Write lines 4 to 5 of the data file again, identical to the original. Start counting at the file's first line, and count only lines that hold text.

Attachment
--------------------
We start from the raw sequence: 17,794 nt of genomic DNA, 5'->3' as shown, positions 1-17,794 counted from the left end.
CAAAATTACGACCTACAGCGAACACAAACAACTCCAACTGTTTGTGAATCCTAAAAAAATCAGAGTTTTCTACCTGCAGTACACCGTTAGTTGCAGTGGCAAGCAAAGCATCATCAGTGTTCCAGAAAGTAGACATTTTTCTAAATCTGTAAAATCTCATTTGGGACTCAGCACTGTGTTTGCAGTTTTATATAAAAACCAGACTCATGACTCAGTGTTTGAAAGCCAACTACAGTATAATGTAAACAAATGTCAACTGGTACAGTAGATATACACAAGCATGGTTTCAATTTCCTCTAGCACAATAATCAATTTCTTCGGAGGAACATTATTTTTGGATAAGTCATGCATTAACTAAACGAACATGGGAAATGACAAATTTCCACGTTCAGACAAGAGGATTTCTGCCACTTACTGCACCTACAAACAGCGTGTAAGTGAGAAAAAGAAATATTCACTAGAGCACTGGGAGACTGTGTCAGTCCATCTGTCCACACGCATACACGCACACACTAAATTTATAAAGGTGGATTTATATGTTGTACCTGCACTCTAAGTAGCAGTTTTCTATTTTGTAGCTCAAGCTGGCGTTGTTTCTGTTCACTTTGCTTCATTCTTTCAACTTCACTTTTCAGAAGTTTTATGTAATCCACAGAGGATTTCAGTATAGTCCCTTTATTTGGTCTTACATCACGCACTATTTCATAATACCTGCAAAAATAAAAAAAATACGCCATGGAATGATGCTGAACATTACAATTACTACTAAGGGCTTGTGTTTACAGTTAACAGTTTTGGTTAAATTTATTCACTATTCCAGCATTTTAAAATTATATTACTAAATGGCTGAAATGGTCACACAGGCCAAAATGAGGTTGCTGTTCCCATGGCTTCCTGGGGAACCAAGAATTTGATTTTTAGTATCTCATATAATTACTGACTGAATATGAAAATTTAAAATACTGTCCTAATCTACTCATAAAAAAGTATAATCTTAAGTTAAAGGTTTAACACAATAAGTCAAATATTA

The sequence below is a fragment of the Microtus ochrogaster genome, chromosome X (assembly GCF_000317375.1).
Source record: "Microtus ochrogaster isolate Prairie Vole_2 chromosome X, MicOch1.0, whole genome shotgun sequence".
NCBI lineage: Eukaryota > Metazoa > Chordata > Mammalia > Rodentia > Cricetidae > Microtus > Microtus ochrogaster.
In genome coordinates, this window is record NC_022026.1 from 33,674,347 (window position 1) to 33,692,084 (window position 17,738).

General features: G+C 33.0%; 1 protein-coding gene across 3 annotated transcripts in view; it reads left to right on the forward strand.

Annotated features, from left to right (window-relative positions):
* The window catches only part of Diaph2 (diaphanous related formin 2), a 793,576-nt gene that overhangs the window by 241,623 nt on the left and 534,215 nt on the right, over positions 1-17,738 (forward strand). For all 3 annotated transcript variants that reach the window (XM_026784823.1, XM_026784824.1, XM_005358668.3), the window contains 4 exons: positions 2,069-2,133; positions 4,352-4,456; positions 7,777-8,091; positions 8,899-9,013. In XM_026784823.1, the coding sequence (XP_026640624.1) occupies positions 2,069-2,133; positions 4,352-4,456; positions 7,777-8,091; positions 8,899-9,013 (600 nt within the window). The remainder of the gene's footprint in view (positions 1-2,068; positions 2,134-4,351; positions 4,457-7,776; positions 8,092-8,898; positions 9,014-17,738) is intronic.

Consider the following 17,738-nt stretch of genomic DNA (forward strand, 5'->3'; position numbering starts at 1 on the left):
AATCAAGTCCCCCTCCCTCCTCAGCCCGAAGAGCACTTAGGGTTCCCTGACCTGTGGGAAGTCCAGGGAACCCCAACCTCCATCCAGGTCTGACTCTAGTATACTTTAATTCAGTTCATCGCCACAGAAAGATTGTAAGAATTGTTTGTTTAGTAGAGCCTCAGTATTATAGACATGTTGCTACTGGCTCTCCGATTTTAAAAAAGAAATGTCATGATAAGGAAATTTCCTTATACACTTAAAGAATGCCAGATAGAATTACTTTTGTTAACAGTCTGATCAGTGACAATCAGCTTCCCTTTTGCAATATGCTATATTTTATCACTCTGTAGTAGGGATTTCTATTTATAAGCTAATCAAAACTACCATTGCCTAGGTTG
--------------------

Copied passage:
Source record: "Microtus ochrogaster isolate Prairie Vole_2 chromosome X, MicOch1.0, whole genome shotgun sequence".
NCBI lineage: Eukaryota > Metazoa > Chordata > Mammalia > Rodentia > Cricetidae > Microtus > Microtus ochrogaster.